This paper discusses the efforts of Chinese rulers to create sanitized forms of Confucianism in order to bolster ideological orthodoxy, and counter-reactions within the intelligentsia and civil society to these efforts. This paper looks at the thoughts of some Chinese scholars in both the imperial and contemporary era who have opposed the kind of spiritual centralism, or orthodoxy, with which the rulers have aimed to reinforce concrete centralism. It also seeks to draw a parallel between contemporary academic discussion on some recently unearthed texts and between-the-lines criticism in one classical prose anthology during the late imperial era as forms of grass-roots level dissidence which could escape the attention of the censorship machinery. Furthermore, this paper compares the calls for localism by Confucian scholars in the imperial era with the ideas of modern promoters of communalism (also known as libertarian municipalism), which, as a theory of government, refers to a federation of autonomous units of local rule. This discussion is related to the wider debate about the relationship between Confucianism and democracy.
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In Chinese, fazhi 法治. It is debatable if it can be translated as the rule of law. More accurate would be ‘rule by law’.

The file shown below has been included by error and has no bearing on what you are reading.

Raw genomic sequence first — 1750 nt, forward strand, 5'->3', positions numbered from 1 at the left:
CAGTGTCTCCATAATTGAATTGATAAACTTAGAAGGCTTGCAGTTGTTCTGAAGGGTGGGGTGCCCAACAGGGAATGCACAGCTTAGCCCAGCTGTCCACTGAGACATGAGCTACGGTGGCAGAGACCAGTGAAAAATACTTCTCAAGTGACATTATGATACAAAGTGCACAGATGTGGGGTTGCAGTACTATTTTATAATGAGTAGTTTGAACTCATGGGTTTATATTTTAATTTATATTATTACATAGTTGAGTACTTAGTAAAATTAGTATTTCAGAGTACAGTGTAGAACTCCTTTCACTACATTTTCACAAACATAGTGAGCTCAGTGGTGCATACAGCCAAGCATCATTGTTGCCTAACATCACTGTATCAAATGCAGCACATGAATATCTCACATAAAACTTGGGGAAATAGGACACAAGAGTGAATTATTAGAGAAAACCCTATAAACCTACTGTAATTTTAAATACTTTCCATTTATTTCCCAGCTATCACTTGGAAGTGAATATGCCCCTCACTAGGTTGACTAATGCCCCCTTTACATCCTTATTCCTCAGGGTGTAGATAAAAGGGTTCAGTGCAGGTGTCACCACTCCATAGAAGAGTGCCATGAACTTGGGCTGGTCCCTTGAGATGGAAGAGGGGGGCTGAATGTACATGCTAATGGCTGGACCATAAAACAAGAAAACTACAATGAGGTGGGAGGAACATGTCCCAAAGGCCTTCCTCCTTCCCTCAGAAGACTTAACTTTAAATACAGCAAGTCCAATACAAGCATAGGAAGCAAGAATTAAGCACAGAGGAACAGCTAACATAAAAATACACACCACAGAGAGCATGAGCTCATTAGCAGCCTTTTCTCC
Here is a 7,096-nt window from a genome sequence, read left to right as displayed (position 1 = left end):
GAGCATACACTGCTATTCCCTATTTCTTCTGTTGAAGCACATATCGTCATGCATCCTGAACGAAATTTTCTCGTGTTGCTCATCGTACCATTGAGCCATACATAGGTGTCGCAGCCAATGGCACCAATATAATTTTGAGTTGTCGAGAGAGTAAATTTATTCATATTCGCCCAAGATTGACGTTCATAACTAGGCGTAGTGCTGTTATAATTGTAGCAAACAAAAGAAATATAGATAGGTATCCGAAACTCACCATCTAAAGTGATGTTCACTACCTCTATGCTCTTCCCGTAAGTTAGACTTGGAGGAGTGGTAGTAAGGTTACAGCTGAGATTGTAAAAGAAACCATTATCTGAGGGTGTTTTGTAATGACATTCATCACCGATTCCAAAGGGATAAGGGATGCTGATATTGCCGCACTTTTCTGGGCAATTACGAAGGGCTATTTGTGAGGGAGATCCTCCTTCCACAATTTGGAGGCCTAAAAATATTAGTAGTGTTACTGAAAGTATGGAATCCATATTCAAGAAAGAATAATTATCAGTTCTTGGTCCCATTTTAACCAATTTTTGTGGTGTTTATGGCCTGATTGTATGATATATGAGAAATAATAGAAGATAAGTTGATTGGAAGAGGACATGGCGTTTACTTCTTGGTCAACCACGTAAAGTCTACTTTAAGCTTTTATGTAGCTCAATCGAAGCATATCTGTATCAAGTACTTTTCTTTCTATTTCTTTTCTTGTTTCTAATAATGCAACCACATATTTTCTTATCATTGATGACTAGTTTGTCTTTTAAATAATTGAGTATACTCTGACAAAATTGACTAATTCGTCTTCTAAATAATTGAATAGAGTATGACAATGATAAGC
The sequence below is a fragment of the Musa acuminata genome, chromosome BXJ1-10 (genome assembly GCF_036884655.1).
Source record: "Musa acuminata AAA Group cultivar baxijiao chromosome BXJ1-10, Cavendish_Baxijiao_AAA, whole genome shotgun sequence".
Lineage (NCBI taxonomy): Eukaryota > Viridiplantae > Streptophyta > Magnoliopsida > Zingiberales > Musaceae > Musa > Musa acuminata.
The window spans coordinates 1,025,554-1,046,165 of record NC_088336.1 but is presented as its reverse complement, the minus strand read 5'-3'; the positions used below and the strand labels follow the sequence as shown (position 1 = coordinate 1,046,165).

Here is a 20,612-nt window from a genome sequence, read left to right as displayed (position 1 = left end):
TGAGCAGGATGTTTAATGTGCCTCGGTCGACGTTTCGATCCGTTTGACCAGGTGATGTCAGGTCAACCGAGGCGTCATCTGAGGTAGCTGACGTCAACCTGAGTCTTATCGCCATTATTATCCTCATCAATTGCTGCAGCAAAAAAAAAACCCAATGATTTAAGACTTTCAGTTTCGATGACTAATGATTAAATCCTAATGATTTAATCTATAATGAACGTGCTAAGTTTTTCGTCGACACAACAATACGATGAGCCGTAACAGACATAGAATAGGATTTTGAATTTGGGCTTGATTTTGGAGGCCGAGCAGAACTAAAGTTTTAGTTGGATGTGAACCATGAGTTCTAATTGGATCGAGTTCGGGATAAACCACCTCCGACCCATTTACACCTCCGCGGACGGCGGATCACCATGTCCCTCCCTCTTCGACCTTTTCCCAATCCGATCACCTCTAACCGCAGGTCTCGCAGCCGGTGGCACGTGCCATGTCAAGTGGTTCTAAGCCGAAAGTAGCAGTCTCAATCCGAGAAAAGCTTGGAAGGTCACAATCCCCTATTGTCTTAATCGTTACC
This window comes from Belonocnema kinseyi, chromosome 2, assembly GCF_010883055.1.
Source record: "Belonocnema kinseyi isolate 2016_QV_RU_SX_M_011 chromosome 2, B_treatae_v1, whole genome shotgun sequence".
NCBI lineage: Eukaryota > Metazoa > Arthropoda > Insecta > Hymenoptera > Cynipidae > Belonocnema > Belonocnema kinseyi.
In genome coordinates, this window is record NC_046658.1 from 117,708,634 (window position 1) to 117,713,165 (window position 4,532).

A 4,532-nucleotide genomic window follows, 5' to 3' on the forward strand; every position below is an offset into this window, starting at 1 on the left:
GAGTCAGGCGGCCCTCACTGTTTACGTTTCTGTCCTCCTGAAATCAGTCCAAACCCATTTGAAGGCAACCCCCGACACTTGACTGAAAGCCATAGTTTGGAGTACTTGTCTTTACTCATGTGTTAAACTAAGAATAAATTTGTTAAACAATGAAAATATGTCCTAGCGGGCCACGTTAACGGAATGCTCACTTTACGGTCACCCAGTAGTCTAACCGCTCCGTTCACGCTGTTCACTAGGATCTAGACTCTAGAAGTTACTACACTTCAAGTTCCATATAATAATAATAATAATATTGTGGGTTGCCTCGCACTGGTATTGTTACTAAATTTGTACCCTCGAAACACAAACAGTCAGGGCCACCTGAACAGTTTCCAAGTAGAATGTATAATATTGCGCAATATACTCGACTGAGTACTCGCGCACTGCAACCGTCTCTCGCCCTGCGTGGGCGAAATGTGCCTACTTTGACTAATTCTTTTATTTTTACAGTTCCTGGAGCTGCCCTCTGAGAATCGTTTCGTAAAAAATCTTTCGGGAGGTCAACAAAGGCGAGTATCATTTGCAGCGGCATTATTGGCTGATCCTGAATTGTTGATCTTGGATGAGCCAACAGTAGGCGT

The meaning of gong 公 is best translated here as ‘communal’. It belongs to the same semantic field with tong 同, meaning, inter alia, ‘shared’ or ‘conjoined’.
For example, during the war against Japan the Chinese could say: “Manchuria belongs now to the Tianxia of the Japanese.”
Where not otherwise noted, references to classical quotations indicate their location in the Chinese Text Project database (CText.org).
Unless otherwise indicated, all translations from Chinese are by the author.
Originally these maxims were indeed Confucian, as they had been drafted by Zhu Xi, albeit for different purpose (Ho 2011, p. 206).
A translation of the 16 maxims can be found in de Bary and Lufrano (2000, pp. 71–72).
Gu’s thinking was in part motivated also by his anti-Manchu feelings.